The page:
Pursuit of happiness
MSM Class of 2015
(9/2016) One afternoon last November, I walked to the pool with tears in my eyes. I had received my third rejection letter in two weeks and I was losing hope fast. I sobbed into the arms of a trusted ARCC employee as I let my worries fly. I am not good enough. I am not smart enough. My degree didnít prepare me for another job. I will never be
successful in the real world. What will I do without swimming, or grades even, to tell me when I am doing well? She reminded me that I was well-respected, regarded as highly capable, and the president of the student athlete committee. "If you donít get in anywhere, itís a loss for the whole profession, if you ask me," she told me. That calmed me for a day or so, until I
remember that along with the rest of the Class of 2016, I was hurtling toward graduation day without a plan. The days were speeding up, the Ott House nights were plentiful, but the job opportunities and graduate school seats were few and far between.
It was a pretty low point for me and for many other of my classmates, and I am sure that every class before me, going all the way back to 1808, can attest to the experience.
The denial letters continued to roll in and I was forced to abandon my dream for the time being. I had it in my head that the only way to measure my success was by getting a masterís degree, so I started applying to other programs.
In late April I was accepted to a graduate program in gerontology and things started to turn around. As I write this, my fall semester is beginning and things are certainly looking up. However, I still have a sincere goal that I have yet to achieve.
My goal is to be okay with where I am at in my life and career. I do not have a "big girl job" lined up for the fall, and I am working on accepting that as what it is. I am taking time for myself. I worked my summer job, as I have done every summer since I was 13. This fall, I am going to Norway as a graduation present. I am going to celebrate the fact
that I graduated college, a feat that many people do not accomplish, and when I come back, I will look for a job.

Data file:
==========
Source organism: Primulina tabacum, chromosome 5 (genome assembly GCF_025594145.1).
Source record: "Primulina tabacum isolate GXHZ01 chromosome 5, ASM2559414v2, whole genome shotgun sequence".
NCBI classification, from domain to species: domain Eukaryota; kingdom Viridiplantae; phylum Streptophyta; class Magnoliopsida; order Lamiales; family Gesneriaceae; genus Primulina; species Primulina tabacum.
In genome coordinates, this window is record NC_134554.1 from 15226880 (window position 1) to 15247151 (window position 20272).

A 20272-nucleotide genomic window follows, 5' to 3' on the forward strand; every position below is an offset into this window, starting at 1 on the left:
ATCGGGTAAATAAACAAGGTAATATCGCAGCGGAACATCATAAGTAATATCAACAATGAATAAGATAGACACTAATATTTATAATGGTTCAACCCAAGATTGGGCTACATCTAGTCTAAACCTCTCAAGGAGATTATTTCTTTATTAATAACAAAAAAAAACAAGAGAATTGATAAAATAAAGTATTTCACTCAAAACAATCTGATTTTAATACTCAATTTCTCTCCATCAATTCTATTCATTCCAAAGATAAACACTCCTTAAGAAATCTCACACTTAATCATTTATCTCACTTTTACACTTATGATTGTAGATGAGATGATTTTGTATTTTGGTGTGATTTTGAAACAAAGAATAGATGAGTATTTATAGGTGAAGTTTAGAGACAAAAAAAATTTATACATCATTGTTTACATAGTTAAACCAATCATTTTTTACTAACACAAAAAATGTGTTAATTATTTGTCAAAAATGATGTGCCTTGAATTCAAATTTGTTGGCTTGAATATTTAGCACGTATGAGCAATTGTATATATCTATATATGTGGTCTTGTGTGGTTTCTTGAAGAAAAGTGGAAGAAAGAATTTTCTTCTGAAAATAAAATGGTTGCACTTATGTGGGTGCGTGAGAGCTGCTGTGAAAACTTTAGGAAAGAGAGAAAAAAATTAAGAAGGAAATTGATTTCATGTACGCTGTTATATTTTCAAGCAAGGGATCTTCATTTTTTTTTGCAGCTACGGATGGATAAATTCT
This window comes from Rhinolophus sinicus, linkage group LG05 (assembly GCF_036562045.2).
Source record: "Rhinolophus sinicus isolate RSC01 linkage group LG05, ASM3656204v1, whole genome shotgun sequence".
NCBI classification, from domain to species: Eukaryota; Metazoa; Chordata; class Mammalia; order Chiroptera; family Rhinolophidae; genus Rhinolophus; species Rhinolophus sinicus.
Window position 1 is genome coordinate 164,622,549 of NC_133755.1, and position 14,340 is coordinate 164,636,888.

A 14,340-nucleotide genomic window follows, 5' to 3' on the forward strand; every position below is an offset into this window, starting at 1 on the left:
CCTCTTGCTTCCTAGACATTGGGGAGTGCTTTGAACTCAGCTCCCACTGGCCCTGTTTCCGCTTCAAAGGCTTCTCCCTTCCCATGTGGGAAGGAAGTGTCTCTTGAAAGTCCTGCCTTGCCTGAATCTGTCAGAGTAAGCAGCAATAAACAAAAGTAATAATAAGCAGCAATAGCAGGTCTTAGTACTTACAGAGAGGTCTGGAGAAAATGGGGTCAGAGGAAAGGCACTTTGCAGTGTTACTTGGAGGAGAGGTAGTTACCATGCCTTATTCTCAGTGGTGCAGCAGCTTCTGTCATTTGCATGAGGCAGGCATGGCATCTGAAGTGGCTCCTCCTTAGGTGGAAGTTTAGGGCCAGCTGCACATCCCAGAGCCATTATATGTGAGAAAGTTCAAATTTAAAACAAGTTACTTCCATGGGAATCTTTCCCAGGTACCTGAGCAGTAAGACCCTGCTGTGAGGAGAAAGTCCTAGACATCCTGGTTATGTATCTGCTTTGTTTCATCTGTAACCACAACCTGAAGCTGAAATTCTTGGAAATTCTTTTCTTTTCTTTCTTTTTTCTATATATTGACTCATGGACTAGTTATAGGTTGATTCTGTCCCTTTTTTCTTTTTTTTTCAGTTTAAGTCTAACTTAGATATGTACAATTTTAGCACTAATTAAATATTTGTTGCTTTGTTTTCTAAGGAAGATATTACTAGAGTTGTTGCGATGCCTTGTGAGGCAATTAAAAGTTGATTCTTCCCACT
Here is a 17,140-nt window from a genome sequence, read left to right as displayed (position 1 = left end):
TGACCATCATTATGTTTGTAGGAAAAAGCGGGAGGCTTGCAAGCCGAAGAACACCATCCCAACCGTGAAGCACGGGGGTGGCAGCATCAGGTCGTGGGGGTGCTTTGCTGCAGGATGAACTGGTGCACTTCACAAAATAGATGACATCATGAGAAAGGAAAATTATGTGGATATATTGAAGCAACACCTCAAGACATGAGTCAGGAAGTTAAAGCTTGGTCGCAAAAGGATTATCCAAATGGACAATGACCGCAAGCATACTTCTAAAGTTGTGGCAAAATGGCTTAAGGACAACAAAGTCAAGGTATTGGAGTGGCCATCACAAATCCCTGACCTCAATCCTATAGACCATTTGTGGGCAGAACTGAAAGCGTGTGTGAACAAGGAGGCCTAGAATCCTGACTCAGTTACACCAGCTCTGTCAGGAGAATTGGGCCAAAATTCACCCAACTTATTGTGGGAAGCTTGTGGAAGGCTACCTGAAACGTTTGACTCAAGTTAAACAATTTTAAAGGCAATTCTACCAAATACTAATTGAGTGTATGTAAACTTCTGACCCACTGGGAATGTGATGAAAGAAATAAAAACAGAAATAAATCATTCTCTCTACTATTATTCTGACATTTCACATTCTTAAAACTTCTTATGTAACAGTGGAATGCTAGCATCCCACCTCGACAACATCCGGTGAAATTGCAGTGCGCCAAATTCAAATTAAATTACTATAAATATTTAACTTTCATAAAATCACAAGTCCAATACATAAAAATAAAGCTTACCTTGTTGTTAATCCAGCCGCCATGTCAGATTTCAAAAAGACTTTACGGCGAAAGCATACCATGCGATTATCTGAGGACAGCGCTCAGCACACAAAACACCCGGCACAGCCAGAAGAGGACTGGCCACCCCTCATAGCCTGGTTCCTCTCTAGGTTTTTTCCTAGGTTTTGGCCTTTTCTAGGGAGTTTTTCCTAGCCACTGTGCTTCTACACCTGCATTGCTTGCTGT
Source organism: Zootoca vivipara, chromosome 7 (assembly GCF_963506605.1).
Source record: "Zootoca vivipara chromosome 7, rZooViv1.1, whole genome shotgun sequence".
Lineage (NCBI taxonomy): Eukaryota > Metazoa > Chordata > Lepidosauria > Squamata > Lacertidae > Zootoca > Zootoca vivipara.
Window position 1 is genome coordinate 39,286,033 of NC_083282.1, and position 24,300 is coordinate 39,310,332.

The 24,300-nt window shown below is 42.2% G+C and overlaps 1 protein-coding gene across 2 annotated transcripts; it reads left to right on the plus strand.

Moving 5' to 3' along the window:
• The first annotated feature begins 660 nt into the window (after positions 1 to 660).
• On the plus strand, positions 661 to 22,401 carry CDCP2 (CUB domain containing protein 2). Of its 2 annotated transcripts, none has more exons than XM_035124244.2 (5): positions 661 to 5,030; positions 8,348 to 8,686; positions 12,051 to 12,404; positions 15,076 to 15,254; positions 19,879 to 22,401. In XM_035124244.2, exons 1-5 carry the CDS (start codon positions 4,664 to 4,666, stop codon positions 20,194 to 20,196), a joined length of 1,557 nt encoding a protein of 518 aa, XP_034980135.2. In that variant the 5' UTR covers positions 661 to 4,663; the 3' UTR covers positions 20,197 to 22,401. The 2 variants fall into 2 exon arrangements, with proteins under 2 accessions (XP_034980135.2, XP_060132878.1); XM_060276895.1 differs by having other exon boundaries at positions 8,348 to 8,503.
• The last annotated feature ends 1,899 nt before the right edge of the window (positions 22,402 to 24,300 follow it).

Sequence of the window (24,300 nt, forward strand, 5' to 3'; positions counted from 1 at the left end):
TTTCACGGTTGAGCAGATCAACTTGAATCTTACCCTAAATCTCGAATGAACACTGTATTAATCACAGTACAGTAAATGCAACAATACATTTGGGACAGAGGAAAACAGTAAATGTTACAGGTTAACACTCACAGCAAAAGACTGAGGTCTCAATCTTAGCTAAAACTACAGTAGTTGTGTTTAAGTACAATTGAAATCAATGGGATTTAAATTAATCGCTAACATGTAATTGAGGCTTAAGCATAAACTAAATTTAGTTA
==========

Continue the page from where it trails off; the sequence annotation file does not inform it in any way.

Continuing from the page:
As of now, I still intend on becoming an occupational therapist. Getting into an OT school is part of my career plan; however, it is not part of my plan to be happy. I am recognizing that school and grades are not what I need to define myself as successful.
I am going to try my hardest to create other ways to measure success. Of course I will no longer get the rigorous daily workouts that swimming provided, with that exhausted-yet-proud walk from the ARCC to Patriot Hall every morning and afternoon. But, I am still going to compete. I havenít found what it is that I will do, but my backyard wiffleball and
volleyball games are getting far too intense for me to keep playing.
Physically, I am going to drink plenty of water, eat right, and shoot for those elusive eight hours of sleep every night. Mentally, I am going to recognize the mean things that I say to myself and work to counter them by celebrating the positive things I have done. Career-wise, I am going to put forth all of my effort into getting into an Occupational
Therapy program. And whether or not I get in, I am going to be proud of myself and recognize that my career will not define me as long as I do what I love.
The past year has been an absolute whirlwind for me, and I know that for the current Mount seniors it is only beginning. Having just been through the most emotional year of my life, I wanted to end this article with a little reminder for the Mountís next graduating class.
To the Class of 2017: It is okay that you do not have a job lined up. It is okay that you know someone who does, or someone who got a full ride to grad school, or someone who is staying at the Mount forever, getting their masterís, and then working there too (because who honestly wants to leave?). It is okay that all of a sudden, you do not think that
you are capable of what you want to do, because the adults have let me in on a little secret: sometimes, they donít feel capable eitheróand a lot of them have been working for years! It is okay that you still feel like a kid, because everyone still feels like a kid. And it is okay that you will no longer be getting grades, because teachers should have been teaching us all
along how to judge our worth on who we are and what people think of us rather than the numbers they use to rank us. I wish you the best of luck, and if you ever feel like you are not enough, just remember: you are doing the best you can. No one can ask for more than that.
Read other articles by Katie Powell